Since everyone’s been talking nonstop about the ongoing Scottish independence referendum tonight, I thought I’d share a short posting from the first time the clan and I visited Scotland several years ago.
It was in the spring of 2007 – I’d just finished up my junior year at CNU. For this trip, we’d flown into London, stayed there for a few days and then taken the train up to Edinburgh.
Our stay in Scotland included a day of jaunting around the highlands – yes, including up to Loch Ness (didn’t see Nessie). Out in the western highlands, around about Fort William, we passed near one of the trailheads of the West Highland Way – which I proceeded to put on my “to-do” list for another visit, and came by the Three Sisters at Glencoe.
Anyone who’s ever been to Scotland will know just how gorgeous the country is – heck, scenery-wise, all of the British Isles look pretty nice. Climate-wise, the Scottish highlands are similar to Anchorage and southern Alaska (in fact, there’s a couple of Yukon White Birch in the Royal Botanic Gardens in Edinburgh). The weather cooperated nicely while we were there – and the air was really crisp and clean.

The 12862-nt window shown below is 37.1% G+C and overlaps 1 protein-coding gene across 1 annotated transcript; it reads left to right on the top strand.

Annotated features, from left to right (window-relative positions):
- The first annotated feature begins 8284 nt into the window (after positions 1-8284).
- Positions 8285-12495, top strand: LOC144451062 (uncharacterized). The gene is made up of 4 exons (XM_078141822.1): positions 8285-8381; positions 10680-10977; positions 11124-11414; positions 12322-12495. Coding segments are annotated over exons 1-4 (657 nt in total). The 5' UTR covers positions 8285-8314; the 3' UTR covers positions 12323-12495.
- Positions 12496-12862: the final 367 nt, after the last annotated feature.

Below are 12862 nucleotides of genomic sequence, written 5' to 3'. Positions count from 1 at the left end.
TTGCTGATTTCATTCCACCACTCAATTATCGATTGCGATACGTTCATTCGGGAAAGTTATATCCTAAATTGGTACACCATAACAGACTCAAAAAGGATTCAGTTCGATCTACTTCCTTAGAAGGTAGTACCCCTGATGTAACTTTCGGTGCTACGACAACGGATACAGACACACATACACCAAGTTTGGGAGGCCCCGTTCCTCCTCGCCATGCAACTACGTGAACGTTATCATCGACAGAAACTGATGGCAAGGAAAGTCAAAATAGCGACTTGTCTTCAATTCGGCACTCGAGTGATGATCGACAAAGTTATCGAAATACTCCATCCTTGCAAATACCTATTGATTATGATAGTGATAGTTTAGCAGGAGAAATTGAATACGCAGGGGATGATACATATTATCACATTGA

Bit of a sad story behind the Three Sisters. This was where the Glencoe Massacre – the murder of several members of Clan MacDonald – happened in 1689. The story goes that three young women were among the handful of people that got away – hence the name.
Standing at the bottom of the valley, with the mountains towering over you – it’s a real reminder of just where you stand in the universe. These are ancient mountains – they were here long before you were born and they’ll be here long after you’re gone. I think that’s part of the reason why hiking and walking – just being out in nature, period – are good for you. It’s not just for the exercise – it’s to help put things back in perspective.
For balance, here’s a more humorous story involving mountains – we were told that recently, a group of university students had pushed a grand piano up Ben Nevis for a charity fundraiser. (What the fundraiser was for, I don’t remember.) And then they pushed the piano over the edge. In my mother’s view, it was a tragic waste of a perfectly good Steinway.
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